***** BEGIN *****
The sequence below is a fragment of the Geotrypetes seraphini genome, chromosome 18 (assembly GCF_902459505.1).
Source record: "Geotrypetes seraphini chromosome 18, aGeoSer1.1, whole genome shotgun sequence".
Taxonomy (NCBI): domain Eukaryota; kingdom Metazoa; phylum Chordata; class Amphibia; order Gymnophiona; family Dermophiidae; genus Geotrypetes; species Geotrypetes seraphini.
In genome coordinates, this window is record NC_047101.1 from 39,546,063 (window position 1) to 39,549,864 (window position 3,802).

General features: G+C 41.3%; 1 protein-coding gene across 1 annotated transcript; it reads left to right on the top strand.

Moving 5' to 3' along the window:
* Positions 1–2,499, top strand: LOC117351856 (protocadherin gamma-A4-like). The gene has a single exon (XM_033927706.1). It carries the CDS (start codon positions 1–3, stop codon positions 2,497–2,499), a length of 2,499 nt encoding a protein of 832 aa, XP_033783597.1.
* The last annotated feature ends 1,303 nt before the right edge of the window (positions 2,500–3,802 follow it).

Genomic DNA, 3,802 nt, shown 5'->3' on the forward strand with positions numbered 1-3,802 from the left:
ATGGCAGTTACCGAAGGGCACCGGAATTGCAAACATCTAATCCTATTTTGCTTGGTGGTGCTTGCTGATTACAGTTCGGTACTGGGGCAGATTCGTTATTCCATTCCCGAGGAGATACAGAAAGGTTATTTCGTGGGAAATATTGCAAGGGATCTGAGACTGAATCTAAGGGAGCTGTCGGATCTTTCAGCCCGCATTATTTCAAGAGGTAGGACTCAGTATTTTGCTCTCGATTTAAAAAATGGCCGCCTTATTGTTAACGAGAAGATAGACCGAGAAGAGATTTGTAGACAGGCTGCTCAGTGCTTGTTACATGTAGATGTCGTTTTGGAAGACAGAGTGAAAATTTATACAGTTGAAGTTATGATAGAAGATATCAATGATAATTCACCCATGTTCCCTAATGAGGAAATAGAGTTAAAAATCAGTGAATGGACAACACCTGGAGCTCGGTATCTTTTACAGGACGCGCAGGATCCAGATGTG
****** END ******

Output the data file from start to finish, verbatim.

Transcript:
The sequence below is a fragment of the Geotrypetes seraphini genome, chromosome 18 (assembly GCF_902459505.1).
Source record: "Geotrypetes seraphini chromosome 18, aGeoSer1.1, whole genome shotgun sequence".
Taxonomy (NCBI): domain Eukaryota; kingdom Metazoa; phylum Chordata; class Amphibia; order Gymnophiona; family Dermophiidae; genus Geotrypetes; species Geotrypetes seraphini.
In genome coordinates, this window is record NC_047101.1 from 39,546,063 (window position 1) to 39,549,864 (window position 3,802).

General features: G+C 41.3%; 1 protein-coding gene across 1 annotated transcript; it reads left to right on the top strand.

Moving 5' to 3' along the window:
* Positions 1–2,499, top strand: LOC117351856 (protocadherin gamma-A4-like). The gene has a single exon (XM_033927706.1). It carries the CDS (start codon positions 1–3, stop codon positions 2,497–2,499), a length of 2,499 nt encoding a protein of 832 aa, XP_033783597.1.
* The last annotated feature ends 1,303 nt before the right edge of the window (positions 2,500–3,802 follow it).

Genomic DNA, 3,802 nt, shown 5'->3' on the forward strand with positions numbered 1-3,802 from the left:
ATGGCAGTTACCGAAGGGCACCGGAATTGCAAACATCTAATCCTATTTTGCTTGGTGGTGCTTGCTGATTACAGTTCGGTACTGGGGCAGATTCGTTATTCCATTCCCGAGGAGATACAGAAAGGTTATTTCGTGGGAAATATTGCAAGGGATCTGAGACTGAATCTAAGGGAGCTGTCGGATCTTTCAGCCCGCATTATTTCAAGAGGTAGGACTCAGTATTTTGCTCTCGATTTAAAAAATGGCCGCCTTATTGTTAACGAGAAGATAGACCGAGAAGAGATTTGTAGACAGGCTGCTCAGTGCTTGTTACATGTAGATGTCGTTTTGGAAGACAGAGTGAAAATTTATACAGTTGAAGTTATGATAGAAGATATCAATGATAATTCACCCATGTTCCCTAATGAGGAAATAGAGTTAAAAATCAGTGAATGGACAACACCTGGAGCTCGGTATCTTTTACAGGACGCGCAGGATCCAGATGTG